When we got there, the man told us we could not make photographs inside. Went inside and first went to the main sanctuary. The man wanted me to have a look, he told Kunal I could sit and mediate. I sat down on the ground for about a minute. Kunal put some money in the temple donation box. Then as we were looking around, he told us we could make photographs. However, I only made photos with my phone. The temple was very nice. Not as elaborate and large as the Jain temple at Ranakpur but still a noteworthy Jain temple.

Once we left the temple we explored the rest of the town. We came across a Hindu complex. There was not a big main temple, instead there were small shrines with deities in each of them. There were several men there and one of them gave Kunal directions on how to walk around the rest of the town and meet our driver.  From this complex, we could see the old palace of the city. It is now a heritage hotel. As we walked through the rest of the town we came to an outer road. From there we could see fields with the palace hotel in the background. It seemed like it would be a restful place to stay. The last notable thing we saw was the old step well. It was interesting because it had an old wheel that had been used to draw up water.

Near the step well we found our driver. From there we headed back to Udaipur. Mission complete. I hope I get to go back to Delwara, it was a friendly little town.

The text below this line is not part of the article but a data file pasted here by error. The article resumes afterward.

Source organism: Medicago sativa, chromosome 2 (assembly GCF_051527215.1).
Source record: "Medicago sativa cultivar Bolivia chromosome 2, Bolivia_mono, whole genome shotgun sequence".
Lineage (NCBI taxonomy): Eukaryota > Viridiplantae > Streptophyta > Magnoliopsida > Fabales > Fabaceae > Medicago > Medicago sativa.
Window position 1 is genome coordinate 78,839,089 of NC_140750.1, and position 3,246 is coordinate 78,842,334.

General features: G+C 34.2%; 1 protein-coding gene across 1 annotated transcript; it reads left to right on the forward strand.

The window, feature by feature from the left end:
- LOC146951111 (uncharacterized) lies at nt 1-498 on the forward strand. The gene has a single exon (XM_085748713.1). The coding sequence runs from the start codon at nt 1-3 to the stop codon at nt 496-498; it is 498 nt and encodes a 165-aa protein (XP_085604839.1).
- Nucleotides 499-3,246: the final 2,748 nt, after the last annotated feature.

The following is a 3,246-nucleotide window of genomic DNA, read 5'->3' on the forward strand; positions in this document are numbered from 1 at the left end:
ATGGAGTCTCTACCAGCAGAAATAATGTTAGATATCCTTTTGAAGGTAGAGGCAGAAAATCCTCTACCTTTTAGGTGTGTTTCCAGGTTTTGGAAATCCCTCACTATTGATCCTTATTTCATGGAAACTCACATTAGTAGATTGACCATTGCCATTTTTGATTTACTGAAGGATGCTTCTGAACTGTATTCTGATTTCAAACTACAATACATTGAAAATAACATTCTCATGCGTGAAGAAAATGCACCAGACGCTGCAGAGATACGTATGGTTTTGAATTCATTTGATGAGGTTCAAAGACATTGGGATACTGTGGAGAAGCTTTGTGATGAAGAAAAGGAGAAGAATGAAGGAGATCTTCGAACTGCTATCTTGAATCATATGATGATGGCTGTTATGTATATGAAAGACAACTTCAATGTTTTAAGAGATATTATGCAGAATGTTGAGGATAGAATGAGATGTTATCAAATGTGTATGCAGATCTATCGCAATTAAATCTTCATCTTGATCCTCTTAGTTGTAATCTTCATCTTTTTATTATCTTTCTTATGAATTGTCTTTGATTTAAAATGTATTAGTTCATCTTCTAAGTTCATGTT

By |2016-11-10T20:18:25-06:00September 23rd, 2016|Rajasthani Impressions|0 Comments

About the Author:

Betsy Williamson is an assistant professor of art in the state of New Mexico. Before coming to New Mexico for this job she was an adjunct professor throughout Dallas/Fort Worth, Texas, teaching photography and art appreciation. Between September 2015 and May 2017, she took a break from teaching to pursue art, research and life in India. Now she is back to teaching and part-timing it in India.

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  1. Jennifer Wooten September 25, 2016 at 8:59 am - Reply

    Interesting…maybe you will take me to Delwara?! That way you will definitely get to go back there. 🙂

    • Betsy September 25, 2016 at 11:32 pm - Reply

      Hey! We will see. We will talk about where you want to go.